The new version of the Linux Mint desktop distribution is based on Ubuntu 20.04. A new tool simplifies data transfer between different computers.
The Linux Mint developers have Version 20 of their Linux distribution for the desktop, codenamed “Ulyana” Approved. Version 20 of the system provides updates for practically all system components and comes in three versions: Users can choose between the Linux desktops Cinnamon, MATE and Xfce.
Linux Mint is an Ubuntu derivative. The distribution therefore inherits many changes in version 20 from the recently released Ubuntu 20.04, which the developers made the technical basis of their system. Linux Mint differs significantly from Ubuntu in several places: The desktops follow more of a classic operating concept, comparable to Windows 7 (Cinnamon) or Gnome 2 (MATE).
Easy file sharing
One of the highlights of Linux Mint 20 is “Warpinator”, a new program for easy file sharing between computers on the same network. Once the program has been started on both computers, it transfers individual files and entire folders without any further configuration. To do this, select the target computer from a list and then select the files to be sent or drop them into the program window using drag and drop. The other side confirms the transfer and finds the data in a folder provided for this purpose in the home directory. The process is similar to Bluetooth, only faster. The data is transmitted in encrypted form. Mint’s own development “Warpinator” should offer a functionality similar to that of the now orphaned “Giver” tool.
For users of a system with an NVidia Optimus graphics card, there is a significantly improved tray applet. This can be used to quickly select the graphics card that the system can use. Although Optimus graphics chips are optimized for low power consumption, the systems’ integrated graphics unit draws even less energy from the battery due to its design. Appropriately, Mint now also supports the “on-demand” profile of the NVidia chips: This allows only individual applications to be rendered by the NVidia chip, while the integrated GPU takes care of most of the work.
Everything so colorful here
Speaking of the tray icon: For Mint-specific applications, the developers have trimmed the appearance of the tray icons for uniformity. In general, the developers of the Cinnamon desktop turned a lot of screws in terms of looks and functionality. This is a fork of the GNOME shell maintained by the Mint developers and is included with Ulyana in version 4.6. This now supports UI scaling with crooked factors, which is important for optimal viewing on high-resolution displays. Those who use different monitors with different resolutions – such as a 4K display and a Full HD display – can now set different scaling factors for the desktop environment.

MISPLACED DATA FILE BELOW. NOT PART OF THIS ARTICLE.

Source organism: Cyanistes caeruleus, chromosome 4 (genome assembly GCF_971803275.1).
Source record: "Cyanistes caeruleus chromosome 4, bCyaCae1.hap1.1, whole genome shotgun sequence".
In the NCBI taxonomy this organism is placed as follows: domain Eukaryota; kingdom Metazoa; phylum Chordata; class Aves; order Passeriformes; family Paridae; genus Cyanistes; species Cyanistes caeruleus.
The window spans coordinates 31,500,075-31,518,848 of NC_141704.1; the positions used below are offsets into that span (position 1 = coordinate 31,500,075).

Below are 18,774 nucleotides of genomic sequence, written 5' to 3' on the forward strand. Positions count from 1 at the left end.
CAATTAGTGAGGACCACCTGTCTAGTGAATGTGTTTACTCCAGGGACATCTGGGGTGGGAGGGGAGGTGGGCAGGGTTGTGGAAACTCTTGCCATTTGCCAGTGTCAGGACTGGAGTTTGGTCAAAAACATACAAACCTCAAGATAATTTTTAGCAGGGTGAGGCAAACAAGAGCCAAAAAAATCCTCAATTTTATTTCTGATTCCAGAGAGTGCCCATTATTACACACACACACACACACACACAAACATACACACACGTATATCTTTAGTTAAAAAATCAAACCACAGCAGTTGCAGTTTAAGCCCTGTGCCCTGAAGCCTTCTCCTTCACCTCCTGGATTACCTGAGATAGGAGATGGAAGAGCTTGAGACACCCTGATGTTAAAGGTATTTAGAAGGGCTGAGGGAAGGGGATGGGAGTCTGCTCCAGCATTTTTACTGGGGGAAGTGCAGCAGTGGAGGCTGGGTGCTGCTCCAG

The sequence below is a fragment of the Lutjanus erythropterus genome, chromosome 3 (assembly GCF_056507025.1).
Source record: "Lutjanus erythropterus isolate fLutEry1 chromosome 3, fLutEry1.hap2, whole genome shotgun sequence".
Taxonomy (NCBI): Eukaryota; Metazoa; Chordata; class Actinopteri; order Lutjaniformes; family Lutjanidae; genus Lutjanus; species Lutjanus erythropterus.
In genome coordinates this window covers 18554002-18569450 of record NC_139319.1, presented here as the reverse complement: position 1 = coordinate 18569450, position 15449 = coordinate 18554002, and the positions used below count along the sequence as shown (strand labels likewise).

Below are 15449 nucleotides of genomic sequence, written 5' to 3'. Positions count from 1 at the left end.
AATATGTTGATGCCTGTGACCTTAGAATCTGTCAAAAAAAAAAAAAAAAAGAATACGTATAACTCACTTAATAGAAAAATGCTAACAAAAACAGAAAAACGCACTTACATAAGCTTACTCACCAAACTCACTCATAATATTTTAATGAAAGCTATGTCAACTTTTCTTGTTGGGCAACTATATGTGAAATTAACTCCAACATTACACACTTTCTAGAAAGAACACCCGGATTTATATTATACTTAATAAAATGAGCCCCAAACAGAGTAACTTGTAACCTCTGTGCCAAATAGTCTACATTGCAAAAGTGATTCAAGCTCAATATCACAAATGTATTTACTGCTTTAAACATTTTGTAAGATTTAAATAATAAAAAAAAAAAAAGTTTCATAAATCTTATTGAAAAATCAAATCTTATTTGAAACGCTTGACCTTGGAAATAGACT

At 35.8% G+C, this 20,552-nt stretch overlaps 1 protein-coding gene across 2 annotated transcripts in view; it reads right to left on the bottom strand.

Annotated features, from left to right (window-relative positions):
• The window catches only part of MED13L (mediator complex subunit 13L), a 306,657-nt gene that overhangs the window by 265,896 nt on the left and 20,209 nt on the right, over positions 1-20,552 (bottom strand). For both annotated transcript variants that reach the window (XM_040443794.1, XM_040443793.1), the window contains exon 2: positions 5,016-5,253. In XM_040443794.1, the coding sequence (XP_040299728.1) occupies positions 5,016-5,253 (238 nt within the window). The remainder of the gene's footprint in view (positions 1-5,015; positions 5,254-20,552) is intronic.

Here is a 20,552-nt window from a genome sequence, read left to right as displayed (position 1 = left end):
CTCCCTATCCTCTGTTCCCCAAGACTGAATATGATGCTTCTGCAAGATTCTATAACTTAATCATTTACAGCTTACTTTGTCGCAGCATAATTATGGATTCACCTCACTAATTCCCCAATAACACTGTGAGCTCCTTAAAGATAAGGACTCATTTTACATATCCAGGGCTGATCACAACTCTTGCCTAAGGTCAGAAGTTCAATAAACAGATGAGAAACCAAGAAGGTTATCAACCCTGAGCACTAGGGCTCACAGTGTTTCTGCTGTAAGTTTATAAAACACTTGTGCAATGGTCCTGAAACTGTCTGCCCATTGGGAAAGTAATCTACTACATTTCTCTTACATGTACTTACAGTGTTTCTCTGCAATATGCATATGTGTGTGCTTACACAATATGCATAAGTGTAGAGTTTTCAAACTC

The Nemo file manager belonging to Cinnamon now works clearly faster than before and relieves the load on systems with a hard disk considerably. In addition, new desktop background images and icons as well as a revised boot menu ensure a much more attractive system.
An innovation in The Linux Mint developers are refusing Ubuntu: applications in snap format. Ubuntu 20.04 makes much more use of them than its predecessors. If Canonical has its way, they will successively replace the deb format. Chromium, the open source variant of the Chrome browser, is only available there as a snap, even if it is installed via the APT package manager. Linux Mint boss Lefebvre recently described the process as a “canonical backdoor” because the Ubuntu manufacturer operates the only snapstore and the server software is not free software.The Linux Mint developers have therefore deactivated the automatic reloading of snaps.
If users want to use programs such as Chromium, they must either install the snap service themselves or obtain the software from other package sources. In any case, Mint does not want to offer its own replacement packages in deb format. If you want to use Snaps under Linux Mint 20, you have to disable the blockade in /etc/apt/preferences.d/nosnap.pref.
Off for 32-bit Systems
Linux Mint 20 no longer runs on 32-bit systems for the first time because Canonical has also discontinued support for those systems. In everyday life, however, the effects of this should be limited, since almost all computers sold for desktop users in recent years are 64-bit.
Linux Mint 20 is a solid update of the popular desktop distribution. Since it is a long-term support release like its underpinnings, Mint promises years of support in the form of updates and security patches. All new features and installation instructions can be found in the release notes. The installation images are available for download from the Linux Mint website.